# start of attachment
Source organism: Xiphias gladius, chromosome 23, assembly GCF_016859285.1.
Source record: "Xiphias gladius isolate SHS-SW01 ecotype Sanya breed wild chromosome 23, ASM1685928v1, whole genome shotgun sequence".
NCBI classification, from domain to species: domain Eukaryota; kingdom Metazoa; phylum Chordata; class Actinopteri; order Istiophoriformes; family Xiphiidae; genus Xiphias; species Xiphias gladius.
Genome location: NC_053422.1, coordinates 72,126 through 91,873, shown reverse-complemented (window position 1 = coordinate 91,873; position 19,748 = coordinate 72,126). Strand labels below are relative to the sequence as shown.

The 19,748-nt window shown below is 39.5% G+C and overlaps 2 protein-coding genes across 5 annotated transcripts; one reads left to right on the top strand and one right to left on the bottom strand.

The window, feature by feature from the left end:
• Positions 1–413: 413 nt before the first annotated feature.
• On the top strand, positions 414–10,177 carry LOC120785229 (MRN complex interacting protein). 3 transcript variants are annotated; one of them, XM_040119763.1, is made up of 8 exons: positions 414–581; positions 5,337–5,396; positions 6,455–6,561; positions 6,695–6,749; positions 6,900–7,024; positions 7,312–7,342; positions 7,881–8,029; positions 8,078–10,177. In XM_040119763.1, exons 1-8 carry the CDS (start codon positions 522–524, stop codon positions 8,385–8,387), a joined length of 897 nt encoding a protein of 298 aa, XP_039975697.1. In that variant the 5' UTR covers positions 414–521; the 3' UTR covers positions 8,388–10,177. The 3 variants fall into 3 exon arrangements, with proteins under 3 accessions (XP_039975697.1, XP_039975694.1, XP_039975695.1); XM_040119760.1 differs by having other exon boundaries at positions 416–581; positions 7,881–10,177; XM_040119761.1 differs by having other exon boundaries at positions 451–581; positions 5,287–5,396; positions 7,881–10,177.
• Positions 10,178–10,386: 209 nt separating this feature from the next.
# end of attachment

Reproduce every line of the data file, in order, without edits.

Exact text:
Source organism: Xiphias gladius, chromosome 23, assembly GCF_016859285.1.
Source record: "Xiphias gladius isolate SHS-SW01 ecotype Sanya breed wild chromosome 23, ASM1685928v1, whole genome shotgun sequence".
NCBI classification, from domain to species: domain Eukaryota; kingdom Metazoa; phylum Chordata; class Actinopteri; order Istiophoriformes; family Xiphiidae; genus Xiphias; species Xiphias gladius.
Genome location: NC_053422.1, coordinates 72,126 through 91,873, shown reverse-complemented (window position 1 = coordinate 91,873; position 19,748 = coordinate 72,126). Strand labels below are relative to the sequence as shown.

The 19,748-nt window shown below is 39.5% G+C and overlaps 2 protein-coding genes across 5 annotated transcripts; one reads left to right on the top strand and one right to left on the bottom strand.

The window, feature by feature from the left end:
• Positions 1–413: 413 nt before the first annotated feature.
• On the top strand, positions 414–10,177 carry LOC120785229 (MRN complex interacting protein). 3 transcript variants are annotated; one of them, XM_040119763.1, is made up of 8 exons: positions 414–581; positions 5,337–5,396; positions 6,455–6,561; positions 6,695–6,749; positions 6,900–7,024; positions 7,312–7,342; positions 7,881–8,029; positions 8,078–10,177. In XM_040119763.1, exons 1-8 carry the CDS (start codon positions 522–524, stop codon positions 8,385–8,387), a joined length of 897 nt encoding a protein of 298 aa, XP_039975697.1. In that variant the 5' UTR covers positions 414–521; the 3' UTR covers positions 8,388–10,177. The 3 variants fall into 3 exon arrangements, with proteins under 3 accessions (XP_039975697.1, XP_039975694.1, XP_039975695.1); XM_040119760.1 differs by having other exon boundaries at positions 416–581; positions 7,881–10,177; XM_040119761.1 differs by having other exon boundaries at positions 451–581; positions 5,287–5,396; positions 7,881–10,177.
• Positions 10,178–10,386: 209 nt separating this feature from the next.